On May 13, the FTC filed a complaint against a Pennsylvania-based telemarketing operation for allegedly misrepresenting “no obligation” trial offers to organizations and then enrolling recipients in subscriptions for several hundred dollars without their consent. The complaint also charged a New York-based debt collector with violating the FTC Act by illegally threatening the organizations if they did not pay for the unordered subscriptions. The FTC alleged that the telemarketing operation violated the FTC Act and the Unordered Merchandise Statute by calling organizations such as businesses, schools, fire and police departments, and non-profits to offer sample books or newsletters without disclosing that they were selling subscriptions and then sending publications without the recipients’ consent. The FTC alleged that, if the organizations agreed to accept what they believed to be free publications, the defendants enrolled the organizations in a negative option program without their consent, and automatically charged the organizations for annual subscriptions. The telemarketer worked with a debt collection firm that allegedly misrepresented that the debts were valid and used false threats to collect outstanding balances. According to the FTC, the debt collection firm handled collections nationwide despite not having a valid corporate registration in any state and only being licensed to collect debt in Washington State. The FTC seeks a permanent injunction against the defendants, along with monetary relief “including rescission or reformation of contracts, restitution, the refund of monies paid, and the disgorgement of ill-gotten monies.”
On May 14, the FTC and SBA sent letters to two companies for allegedly misleading small businesses seeking Paycheck Protection Program (PPP) loans. The first letter was sent to a California-based media company, which owns the web address “sba.com.” The letter claims the website suggests an “an affiliation or relationship with the SBA and approved PPP lenders” and encourages customers to apply for PPP loans through the site. The second letter, sent to a Utah-based company, asserts the company and its affiliate lead generators may be violating Section 5 of the FTC Act. Among other things, the FTC notes that one of the company’s affiliate lead generators advertises itself as an SBA loan packager for a $495 fee, even though the SBA prohibits lead generators from charging fees to PPP loan applicants. Both letters instruct the recipients to remove all deceptive claims and advertisements and remediate any harm that may have been caused. The letters require the companies to notify the FTC within 48 hours of the actions taken in response.
On May 5, the FTC released a report updating Congress on the agency’s FCRA education and enforcement efforts. The report, titled “Efforts to Promote Consumer Report Accuracy and Disputes,” was requested by Congress as part of the 2020 spending bill that funds the FTC. The report details the agency’s efforts to inform consumers and businesses regarding their rights and obligations under the FCRA, including educating consumers on disputing errors and identity theft. For businesses, the report discusses the guidance provided by the FTC for furnishers and users, including the 2016 publication Consumer Reports: What Information Furnishers Need to Know. The report notes that over the last decade. the FTC has brought over 30 enforcement actions under the FCRA against consumer reporting agencies (CRAs), users of consumer reports, and furnishers of information to CRAs. The FTC notes that once supervisory authority over the nationwide CRAs was transferred to the CFPB in 2011, the FTC has focused its FCRA enforcement on other entities in the credit reporting area, noting that 14 of its FCRA cases involved allegations related to handling consumer disputes of inaccurate information or procedures for ensuring the accuracy of information furnished in reports. A complete list of the 14 cases can be found in the report’s Appendix B. The FTC states that it will continue to look for education and enforcement opportunities, citing a joint workshop with the CFPB held last December, which discussed current trends in consumer reporting accuracy and sought public comments to assist the agency in targeting its efforts in the future.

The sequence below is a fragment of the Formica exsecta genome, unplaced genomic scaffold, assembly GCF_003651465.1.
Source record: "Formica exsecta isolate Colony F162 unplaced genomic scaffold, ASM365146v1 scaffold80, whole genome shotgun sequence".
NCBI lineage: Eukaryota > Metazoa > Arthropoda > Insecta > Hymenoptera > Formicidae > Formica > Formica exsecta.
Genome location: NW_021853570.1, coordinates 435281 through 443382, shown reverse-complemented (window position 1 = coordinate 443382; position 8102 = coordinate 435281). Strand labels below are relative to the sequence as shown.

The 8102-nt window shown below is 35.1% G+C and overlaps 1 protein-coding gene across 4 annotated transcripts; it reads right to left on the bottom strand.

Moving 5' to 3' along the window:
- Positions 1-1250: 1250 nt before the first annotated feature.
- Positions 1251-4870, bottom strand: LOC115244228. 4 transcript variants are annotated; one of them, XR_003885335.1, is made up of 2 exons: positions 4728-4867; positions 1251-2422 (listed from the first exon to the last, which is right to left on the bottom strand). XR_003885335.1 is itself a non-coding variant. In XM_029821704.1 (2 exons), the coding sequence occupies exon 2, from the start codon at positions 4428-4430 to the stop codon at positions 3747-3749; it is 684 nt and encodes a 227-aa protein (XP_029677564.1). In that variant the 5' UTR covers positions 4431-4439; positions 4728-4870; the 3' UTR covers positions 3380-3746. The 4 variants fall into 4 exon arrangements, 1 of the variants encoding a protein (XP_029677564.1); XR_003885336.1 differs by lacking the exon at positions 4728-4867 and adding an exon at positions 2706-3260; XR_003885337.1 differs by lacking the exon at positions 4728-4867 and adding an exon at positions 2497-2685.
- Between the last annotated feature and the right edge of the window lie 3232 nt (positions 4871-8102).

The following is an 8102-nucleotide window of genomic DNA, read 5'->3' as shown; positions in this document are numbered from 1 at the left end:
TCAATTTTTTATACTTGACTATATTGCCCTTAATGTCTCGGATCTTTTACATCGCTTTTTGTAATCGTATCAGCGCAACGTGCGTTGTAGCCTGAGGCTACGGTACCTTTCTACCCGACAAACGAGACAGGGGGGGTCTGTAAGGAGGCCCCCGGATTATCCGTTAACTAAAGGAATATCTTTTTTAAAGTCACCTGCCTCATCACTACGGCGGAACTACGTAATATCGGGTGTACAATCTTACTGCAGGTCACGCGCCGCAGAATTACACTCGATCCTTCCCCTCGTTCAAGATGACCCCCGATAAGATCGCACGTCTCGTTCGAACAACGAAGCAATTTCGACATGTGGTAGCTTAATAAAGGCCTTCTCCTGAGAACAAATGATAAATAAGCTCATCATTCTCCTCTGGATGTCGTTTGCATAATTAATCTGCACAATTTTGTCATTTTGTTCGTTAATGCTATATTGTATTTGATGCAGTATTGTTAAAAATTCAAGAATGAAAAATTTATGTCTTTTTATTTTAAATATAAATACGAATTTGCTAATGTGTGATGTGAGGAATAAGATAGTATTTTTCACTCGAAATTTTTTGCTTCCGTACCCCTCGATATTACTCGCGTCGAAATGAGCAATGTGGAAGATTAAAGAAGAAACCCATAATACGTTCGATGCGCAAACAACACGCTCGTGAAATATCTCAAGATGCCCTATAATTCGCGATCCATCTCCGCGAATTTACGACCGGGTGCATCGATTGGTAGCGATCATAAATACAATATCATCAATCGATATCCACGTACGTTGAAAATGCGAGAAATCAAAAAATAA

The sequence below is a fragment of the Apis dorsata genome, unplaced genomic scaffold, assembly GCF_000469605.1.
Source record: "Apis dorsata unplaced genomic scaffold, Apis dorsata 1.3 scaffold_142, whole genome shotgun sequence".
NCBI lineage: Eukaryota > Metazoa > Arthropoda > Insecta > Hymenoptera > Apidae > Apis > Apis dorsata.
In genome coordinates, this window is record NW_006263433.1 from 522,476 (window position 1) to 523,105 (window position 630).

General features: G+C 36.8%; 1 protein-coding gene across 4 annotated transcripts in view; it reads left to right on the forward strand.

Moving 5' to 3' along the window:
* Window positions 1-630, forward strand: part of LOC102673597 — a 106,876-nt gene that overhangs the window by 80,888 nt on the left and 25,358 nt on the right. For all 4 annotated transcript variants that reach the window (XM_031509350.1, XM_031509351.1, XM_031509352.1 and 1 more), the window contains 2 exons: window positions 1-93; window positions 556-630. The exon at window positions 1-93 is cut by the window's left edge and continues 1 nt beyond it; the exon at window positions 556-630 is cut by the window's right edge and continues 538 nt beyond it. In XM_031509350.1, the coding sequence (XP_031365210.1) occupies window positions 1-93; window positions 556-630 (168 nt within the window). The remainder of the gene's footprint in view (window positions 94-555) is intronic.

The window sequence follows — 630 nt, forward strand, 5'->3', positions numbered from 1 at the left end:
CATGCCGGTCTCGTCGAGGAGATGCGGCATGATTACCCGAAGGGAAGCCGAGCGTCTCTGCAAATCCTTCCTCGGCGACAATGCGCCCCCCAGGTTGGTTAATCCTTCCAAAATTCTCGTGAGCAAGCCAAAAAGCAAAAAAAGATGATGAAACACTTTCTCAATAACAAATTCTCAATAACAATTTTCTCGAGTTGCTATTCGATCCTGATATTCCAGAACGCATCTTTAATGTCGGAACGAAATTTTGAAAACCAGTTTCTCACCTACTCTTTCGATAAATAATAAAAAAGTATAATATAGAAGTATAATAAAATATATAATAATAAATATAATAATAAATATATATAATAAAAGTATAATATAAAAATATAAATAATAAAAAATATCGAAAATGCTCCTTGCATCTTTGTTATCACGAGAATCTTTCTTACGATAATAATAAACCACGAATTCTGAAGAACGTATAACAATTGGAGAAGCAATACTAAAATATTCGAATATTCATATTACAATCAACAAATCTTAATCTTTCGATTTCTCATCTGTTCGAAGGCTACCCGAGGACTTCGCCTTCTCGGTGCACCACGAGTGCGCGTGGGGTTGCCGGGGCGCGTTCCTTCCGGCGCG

On April 23, the U.S. District Court for the District of Columbia approved a $5 billion settlement between the FTC and a global social media company, resolving allegations that the company violated consumer protection laws by using deceptive disclosures and settings to undermine users’ privacy preferences in violation of a 2012 privacy settlement with the FTC. The settlement, first announced last July (covered by InfoBytes here), requires the company to take a series of remedial steps, including (i) ceasing misrepresentations concerning its collection and disclosure of users’ personal information, as well as its privacy and security measures; (ii) clearly disclosing when it will share data with third parties and obtaining user express consent if the sharing goes beyond a user’s privacy setting restrictions; (iii) deleting or de-identifying a user’s personal information within a reasonable time frame if an account is closed; (iv) creating a more robust privacy program with safeguards applicable to third parties with access to a user’s personal information; (v) creating a new privacy committee and designating a dedicated corporate officer in charge of monitoring the effectiveness of the privacy program; (vi) alerting the FTC when more than 500 users’ personal information has been compromised; and (vii) undertaking reporting and recordkeeping obligations, and commissioning regular, independent privacy assessments. The order “resolves all consumer-protection claims known by the FTC prior to June 12, 2019, that [the company], its officers, and directors violated Section 5 of the FTC Act.” While the court acknowledged concerns raised by several amici opposing the settlement, the court concluded that the settlement and the proposed remedies were reasonable and in the public interest. On April 28, the FTC announced the formal approval of amendments to its 2012 privacy order to incorporate updated provisions included in the 2019 settlement.